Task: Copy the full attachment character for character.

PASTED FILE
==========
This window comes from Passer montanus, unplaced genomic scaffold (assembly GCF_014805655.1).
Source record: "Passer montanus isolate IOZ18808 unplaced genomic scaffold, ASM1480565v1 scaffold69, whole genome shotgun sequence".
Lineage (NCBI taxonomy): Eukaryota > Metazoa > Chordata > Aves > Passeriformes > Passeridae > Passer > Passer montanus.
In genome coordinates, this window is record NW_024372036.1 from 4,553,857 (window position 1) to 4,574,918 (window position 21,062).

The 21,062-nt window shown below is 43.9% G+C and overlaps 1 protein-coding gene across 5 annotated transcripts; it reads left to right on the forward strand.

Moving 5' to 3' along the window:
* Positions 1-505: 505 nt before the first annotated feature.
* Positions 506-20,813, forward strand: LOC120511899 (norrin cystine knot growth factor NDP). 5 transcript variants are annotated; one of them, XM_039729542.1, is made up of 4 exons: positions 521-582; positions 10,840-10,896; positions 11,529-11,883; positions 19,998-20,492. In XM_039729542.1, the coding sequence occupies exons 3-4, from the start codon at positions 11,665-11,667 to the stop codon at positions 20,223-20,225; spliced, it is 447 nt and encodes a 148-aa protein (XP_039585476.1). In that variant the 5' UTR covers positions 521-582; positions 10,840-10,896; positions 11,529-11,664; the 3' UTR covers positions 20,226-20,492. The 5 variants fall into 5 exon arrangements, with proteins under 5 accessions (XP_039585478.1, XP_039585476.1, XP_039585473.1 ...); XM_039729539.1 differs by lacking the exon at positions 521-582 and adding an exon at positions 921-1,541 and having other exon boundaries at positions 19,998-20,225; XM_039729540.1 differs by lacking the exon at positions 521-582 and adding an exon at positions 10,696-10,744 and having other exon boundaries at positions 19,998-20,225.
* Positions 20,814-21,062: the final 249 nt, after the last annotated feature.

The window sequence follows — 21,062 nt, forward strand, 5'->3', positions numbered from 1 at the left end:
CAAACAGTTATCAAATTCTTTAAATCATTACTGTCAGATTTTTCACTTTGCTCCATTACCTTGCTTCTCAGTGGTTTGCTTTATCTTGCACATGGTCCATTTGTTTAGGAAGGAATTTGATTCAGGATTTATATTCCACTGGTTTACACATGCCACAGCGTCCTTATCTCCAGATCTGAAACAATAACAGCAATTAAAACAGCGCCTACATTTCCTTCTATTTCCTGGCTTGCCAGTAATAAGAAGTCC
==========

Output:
This window comes from Passer montanus, unplaced genomic scaffold (assembly GCF_014805655.1).
Source record: "Passer montanus isolate IOZ18808 unplaced genomic scaffold, ASM1480565v1 scaffold69, whole genome shotgun sequence".
Lineage (NCBI taxonomy): Eukaryota > Metazoa > Chordata > Aves > Passeriformes > Passeridae > Passer > Passer montanus.
In genome coordinates, this window is record NW_024372036.1 from 4,553,857 (window position 1) to 4,574,918 (window position 21,062).

The 21,062-nt window shown below is 43.9% G+C and overlaps 1 protein-coding gene across 5 annotated transcripts; it reads left to right on the forward strand.

Moving 5' to 3' along the window:
* Positions 1-505: 505 nt before the first annotated feature.
* Positions 506-20,813, forward strand: LOC120511899 (norrin cystine knot growth factor NDP). 5 transcript variants are annotated; one of them, XM_039729542.1, is made up of 4 exons: positions 521-582; positions 10,840-10,896; positions 11,529-11,883; positions 19,998-20,492. In XM_039729542.1, the coding sequence occupies exons 3-4, from the start codon at positions 11,665-11,667 to the stop codon at positions 20,223-20,225; spliced, it is 447 nt and encodes a 148-aa protein (XP_039585476.1). In that variant the 5' UTR covers positions 521-582; positions 10,840-10,896; positions 11,529-11,664; the 3' UTR covers positions 20,226-20,492. The 5 variants fall into 5 exon arrangements, with proteins under 5 accessions (XP_039585478.1, XP_039585476.1, XP_039585473.1 ...); XM_039729539.1 differs by lacking the exon at positions 521-582 and adding an exon at positions 921-1,541 and having other exon boundaries at positions 19,998-20,225; XM_039729540.1 differs by lacking the exon at positions 521-582 and adding an exon at positions 10,696-10,744 and having other exon boundaries at positions 19,998-20,225.
* Positions 20,814-21,062: the final 249 nt, after the last annotated feature.

The window sequence follows — 21,062 nt, forward strand, 5'->3', positions numbered from 1 at the left end:
CAAACAGTTATCAAATTCTTTAAATCATTACTGTCAGATTTTTCACTTTGCTCCATTACCTTGCTTCTCAGTGGTTTGCTTTATCTTGCACATGGTCCATTTGTTTAGGAAGGAATTTGATTCAGGATTTATATTCCACTGGTTTACACATGCCACAGCGTCCTTATCTCCAGATCTGAAACAATAACAGCAATTAAAACAGCGCCTACATTTCCTTCTATTTCCTGGCTTGCCAGTAATAAGAAGTCC